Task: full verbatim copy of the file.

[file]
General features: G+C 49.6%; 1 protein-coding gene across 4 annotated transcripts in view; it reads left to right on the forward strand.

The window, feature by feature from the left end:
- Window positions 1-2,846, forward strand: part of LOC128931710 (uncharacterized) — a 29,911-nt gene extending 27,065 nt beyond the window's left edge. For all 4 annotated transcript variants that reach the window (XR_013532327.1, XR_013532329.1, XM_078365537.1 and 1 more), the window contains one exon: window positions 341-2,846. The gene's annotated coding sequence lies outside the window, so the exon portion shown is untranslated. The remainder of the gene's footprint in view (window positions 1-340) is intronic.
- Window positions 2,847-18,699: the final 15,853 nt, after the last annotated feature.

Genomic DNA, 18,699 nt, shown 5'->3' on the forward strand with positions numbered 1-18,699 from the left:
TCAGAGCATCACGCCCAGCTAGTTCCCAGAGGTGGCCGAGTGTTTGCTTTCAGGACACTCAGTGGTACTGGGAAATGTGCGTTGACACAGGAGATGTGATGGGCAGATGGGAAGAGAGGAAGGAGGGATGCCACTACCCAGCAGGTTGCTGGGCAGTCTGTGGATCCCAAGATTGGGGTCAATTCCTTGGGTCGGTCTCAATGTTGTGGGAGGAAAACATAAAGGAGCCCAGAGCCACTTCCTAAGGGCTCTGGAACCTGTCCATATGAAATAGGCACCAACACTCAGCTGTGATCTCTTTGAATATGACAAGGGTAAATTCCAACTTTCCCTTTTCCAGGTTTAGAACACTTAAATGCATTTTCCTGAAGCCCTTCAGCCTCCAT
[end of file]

General features: G+C 49.6%; 1 protein-coding gene across 4 annotated transcripts in view; it reads left to right on the forward strand.

The window, feature by feature from the left end:
- Window positions 1-2,846, forward strand: part of LOC128931710 (uncharacterized) — a 29,911-nt gene extending 27,065 nt beyond the window's left edge. For all 4 annotated transcript variants that reach the window (XR_013532327.1, XR_013532329.1, XM_078365537.1 and 1 more), the window contains one exon: window positions 341-2,846. The gene's annotated coding sequence lies outside the window, so the exon portion shown is untranslated. The remainder of the gene's footprint in view (window positions 1-340) is intronic.
- Window positions 2,847-18,699: the final 15,853 nt, after the last annotated feature.

Genomic DNA, 18,699 nt, shown 5'->3' on the forward strand with positions numbered 1-18,699 from the left:
TCAGAGCATCACGCCCAGCTAGTTCCCAGAGGTGGCCGAGTGTTTGCTTTCAGGACACTCAGTGGTACTGGGAAATGTGCGTTGACACAGGAGATGTGATGGGCAGATGGGAAGAGAGGAAGGAGGGATGCCACTACCCAGCAGGTTGCTGGGCAGTCTGTGGATCCCAAGATTGGGGTCAATTCCTTGGGTCGGTCTCAATGTTGTGGGAGGAAAACATAAAGGAGCCCAGAGCCACTTCCTAAGGGCTCTGGAACCTGTCCATATGAAATAGGCACCAACACTCAGCTGTGATCTCTTTGAATATGACAAGGGTAAATTCCAACTTTCCCTTTTCCAGGTTTAGAACACTTAAATGCATTTTCCTGAAGCCCTTCAGCCTCCAT